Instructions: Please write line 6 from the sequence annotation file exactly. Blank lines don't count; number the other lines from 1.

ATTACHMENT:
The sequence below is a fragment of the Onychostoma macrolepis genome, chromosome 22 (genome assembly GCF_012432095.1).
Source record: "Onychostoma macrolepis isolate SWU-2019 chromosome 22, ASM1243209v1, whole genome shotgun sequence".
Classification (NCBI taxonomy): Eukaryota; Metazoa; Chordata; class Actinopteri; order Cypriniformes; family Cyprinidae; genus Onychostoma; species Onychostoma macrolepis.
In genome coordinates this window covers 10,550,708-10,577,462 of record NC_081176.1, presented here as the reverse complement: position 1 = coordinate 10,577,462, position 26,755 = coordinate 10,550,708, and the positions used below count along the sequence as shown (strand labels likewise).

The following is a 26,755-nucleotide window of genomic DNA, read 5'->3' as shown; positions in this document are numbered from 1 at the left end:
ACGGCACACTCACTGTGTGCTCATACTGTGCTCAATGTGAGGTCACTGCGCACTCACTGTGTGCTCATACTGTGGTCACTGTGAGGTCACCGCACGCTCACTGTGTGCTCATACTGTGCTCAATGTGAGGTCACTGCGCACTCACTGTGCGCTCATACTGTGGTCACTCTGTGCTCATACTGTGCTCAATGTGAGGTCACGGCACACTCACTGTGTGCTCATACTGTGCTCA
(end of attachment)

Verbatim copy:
ACGGCACACTCACTGTGTGCTCATACTGTGCTCAATGTGAGGTCACTGCGCACTCACTGTGTGCTCATACTGTGGTCACTGTGAGGTCACCGCACGCTCACTGTGTGCTCATACTGTGCTCAATGTGAGGTCACTGCGCACTCACTGTGCGCTCATACTGTGGTCACTCTGTGCTCATACTGTGCTCAATGTGAGGTCACGGCACACTCACTGTGTGCTCATACTGTGCTCA